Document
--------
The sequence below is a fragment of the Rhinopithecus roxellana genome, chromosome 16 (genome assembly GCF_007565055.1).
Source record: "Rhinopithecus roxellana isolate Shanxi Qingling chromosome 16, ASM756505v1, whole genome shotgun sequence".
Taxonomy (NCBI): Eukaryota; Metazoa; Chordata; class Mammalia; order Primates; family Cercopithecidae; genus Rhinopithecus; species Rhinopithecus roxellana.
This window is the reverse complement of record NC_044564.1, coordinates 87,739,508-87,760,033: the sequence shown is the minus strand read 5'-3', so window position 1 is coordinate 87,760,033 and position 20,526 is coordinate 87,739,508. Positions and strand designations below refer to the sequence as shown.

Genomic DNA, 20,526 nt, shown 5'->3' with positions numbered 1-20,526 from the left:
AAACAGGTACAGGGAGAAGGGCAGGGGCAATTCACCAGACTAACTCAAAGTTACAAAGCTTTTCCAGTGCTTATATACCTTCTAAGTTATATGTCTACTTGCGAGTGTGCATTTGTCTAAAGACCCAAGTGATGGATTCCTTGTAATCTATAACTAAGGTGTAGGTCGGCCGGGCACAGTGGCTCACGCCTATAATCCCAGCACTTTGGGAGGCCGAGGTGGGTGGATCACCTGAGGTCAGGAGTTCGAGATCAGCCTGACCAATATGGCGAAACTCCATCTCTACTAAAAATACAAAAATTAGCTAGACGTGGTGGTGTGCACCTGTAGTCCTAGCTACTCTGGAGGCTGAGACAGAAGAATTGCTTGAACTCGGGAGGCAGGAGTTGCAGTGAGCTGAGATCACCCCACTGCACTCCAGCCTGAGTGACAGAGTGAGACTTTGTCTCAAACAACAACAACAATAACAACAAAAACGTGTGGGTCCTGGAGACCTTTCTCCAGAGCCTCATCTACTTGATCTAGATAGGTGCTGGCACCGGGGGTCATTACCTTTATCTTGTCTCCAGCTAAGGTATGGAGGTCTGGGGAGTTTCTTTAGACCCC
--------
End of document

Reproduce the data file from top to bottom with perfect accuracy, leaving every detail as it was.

The sequence below is a fragment of the Rhinopithecus roxellana genome, chromosome 16 (genome assembly GCF_007565055.1).
Source record: "Rhinopithecus roxellana isolate Shanxi Qingling chromosome 16, ASM756505v1, whole genome shotgun sequence".
Taxonomy (NCBI): Eukaryota; Metazoa; Chordata; class Mammalia; order Primates; family Cercopithecidae; genus Rhinopithecus; species Rhinopithecus roxellana.
This window is the reverse complement of record NC_044564.1, coordinates 87,739,508-87,760,033: the sequence shown is the minus strand read 5'-3', so window position 1 is coordinate 87,760,033 and position 20,526 is coordinate 87,739,508. Positions and strand designations below refer to the sequence as shown.

Genomic DNA, 20,526 nt, shown 5'->3' with positions numbered 1-20,526 from the left:
AAACAGGTACAGGGAGAAGGGCAGGGGCAATTCACCAGACTAACTCAAAGTTACAAAGCTTTTCCAGTGCTTATATACCTTCTAAGTTATATGTCTACTTGCGAGTGTGCATTTGTCTAAAGACCCAAGTGATGGATTCCTTGTAATCTATAACTAAGGTGTAGGTCGGCCGGGCACAGTGGCTCACGCCTATAATCCCAGCACTTTGGGAGGCCGAGGTGGGTGGATCACCTGAGGTCAGGAGTTCGAGATCAGCCTGACCAATATGGCGAAACTCCATCTCTACTAAAAATACAAAAATTAGCTAGACGTGGTGGTGTGCACCTGTAGTCCTAGCTACTCTGGAGGCTGAGACAGAAGAATTGCTTGAACTCGGGAGGCAGGAGTTGCAGTGAGCTGAGATCACCCCACTGCACTCCAGCCTGAGTGACAGAGTGAGACTTTGTCTCAAACAACAACAACAATAACAACAAAAACGTGTGGGTCCTGGAGACCTTTCTCCAGAGCCTCATCTACTTGATCTAGATAGGTGCTGGCACCGGGGGTCATTACCTTTATCTTGTCTCCAGCTAAGGTATGGAGGTCTGGGGAGTTTCTTTAGACCCC